The design competition was run in partnership with the RIBA.
The Panel that assessed the designs felt that the scheme by Mark Wray and Seed Landscapes met the requirements of the community set out in the report by Placed in the following ways:
- It provides a large amount of seating – 97% of people Placed consulted wanted the space to be somewhere to sit and relax.
- The remodelled and converted building on the site contains cafe facilities (wanted by 72% of people who responded to Placed) and toilets (80%).
- The scheme incorporates soft landscaping, trees and greenery (wanted by 71% of respondents)
- The design includes a large open space that can be used for markets, events and performance. These uses were wanted by 61%, 50% and 36% of people who took part in the Placed consultation. This space is looked over by lots of tiered seating.
- The design incorporates traditional natural materials, in particular Yorkstone, the paving material used on the pavements at market Place and along Eccleston Street.
- The scheme as designed should be straightforward to maintain.
While the five finalists in the design competition each took a different design approach, the one used by Mark Wray and Seed Landscapes was of particular interest as its emphasis is on opening up the site and removing barriers.
Any comparison between Market Place today and before 1965 will show just how built up Market Place used to be. It was closely surrounded by buildings. The site that is being redesign was even partially occupied by the Victorian Market Hall and an earlier terrace of buildings. All of this was swept away in 1965 to open up Market Place to cars and buses.
An aerial photo of Prescot, probably from the 1920s. The Market Hall is the odd shaped freestanding building in the middle of the triangular market place. The Town hall (built 1755, demolished 1965) is higher up the hill with the curved gable.
Market Place in the late 1960s. Whilst the open view of the Church from Market Place is nice, it only came about through the demolition of the Town Hall – a hugely significant building, both historically and architecturally speaking. Strangely, the section of landscaping shown in the photo was gone by the mid 1970s! The bit we’re redesigning is all that’s left of the 1960s public realm scheme, and is just to the left of this photo.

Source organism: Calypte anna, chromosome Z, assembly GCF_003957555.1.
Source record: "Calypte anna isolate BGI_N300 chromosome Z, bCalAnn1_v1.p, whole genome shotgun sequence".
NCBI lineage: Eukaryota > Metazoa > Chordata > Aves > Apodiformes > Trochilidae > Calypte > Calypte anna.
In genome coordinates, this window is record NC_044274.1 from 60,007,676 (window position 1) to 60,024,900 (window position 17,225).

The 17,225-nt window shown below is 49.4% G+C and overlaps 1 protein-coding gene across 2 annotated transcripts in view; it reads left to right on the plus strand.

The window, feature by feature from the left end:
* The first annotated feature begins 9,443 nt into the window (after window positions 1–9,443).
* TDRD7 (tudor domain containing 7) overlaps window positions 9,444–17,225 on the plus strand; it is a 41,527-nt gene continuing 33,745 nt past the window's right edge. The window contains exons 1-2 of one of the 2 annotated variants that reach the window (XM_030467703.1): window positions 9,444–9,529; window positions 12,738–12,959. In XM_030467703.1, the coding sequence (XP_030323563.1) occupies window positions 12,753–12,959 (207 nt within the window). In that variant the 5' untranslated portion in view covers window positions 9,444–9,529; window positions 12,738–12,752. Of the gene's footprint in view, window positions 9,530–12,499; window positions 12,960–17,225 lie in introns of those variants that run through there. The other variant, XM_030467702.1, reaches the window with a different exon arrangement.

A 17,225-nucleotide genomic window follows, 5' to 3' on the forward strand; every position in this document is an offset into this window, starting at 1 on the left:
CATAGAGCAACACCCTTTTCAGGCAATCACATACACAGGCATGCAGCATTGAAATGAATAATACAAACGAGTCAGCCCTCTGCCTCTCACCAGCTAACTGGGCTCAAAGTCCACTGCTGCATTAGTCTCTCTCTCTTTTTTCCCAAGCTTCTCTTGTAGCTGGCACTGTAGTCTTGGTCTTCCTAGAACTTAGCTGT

This has left Market Place quite open, with no buildings along its western edge other than the existing toilet block. The design by Mark Wray and Seed Landscape Design opens up Market Place further by removing tall walls and the low boundary walls that enclose the site. This opens up vistas and views up Market Place, to and from the entrance to Eccleston Street, and up to the Parish Church. These views presently do not exist – the space in its present form cannot be seen from the entrance to Eccleston Street and the high walls do not provide a great setting for the Church and War Memorial.
Walled-orf Prescotia (I can have a terrible pun every now and again, can’t I?!). The re-vamp of the space in the 1960s opened up Market Place, but still managed to make it quite isolated from the junction of Eccleston Street, Church Street and Market Place.
This open design also provides a better entrance or threshold from Market Place / Kemble Street / Sewell Street into the Churchyard and Cemetery – the biggest green open space in the town centre.
The building on the site is designed to be flexible. It will be possible to partition off the cafe service area from the large room – so the building can be in two uses at the same time or the whole building can be used for a single activity. This will help the building be in use into the evening and at weekends.
What Happens Next?
From this point in time the winning team will work up their scheme ahead of a planning application and then the tender process to find the firm who will carry out the work on the ground. Mark Wray and Seed Landscape Design will be kept on until the project is complete to take their designs through the twists and turns of its delivery.
We hope to have the planning application in this autumn, closely followed by the tender process. The works would then start on site in Spring 2018 with a view to completing in June 2018.
What About the Archaeological Digs?
One of the excellent photos of our archaeological digs at Market Place earlier this month, taken by Steve Samosa Photography. Check out Steve’s other photos of the dig and Prescot here.
Dr Rob Philpott is busy assessing the findings and preparing a report of the findings from the two trenches dug in Market Place earlier this month as part of our community digs.
The findings will be published on this website.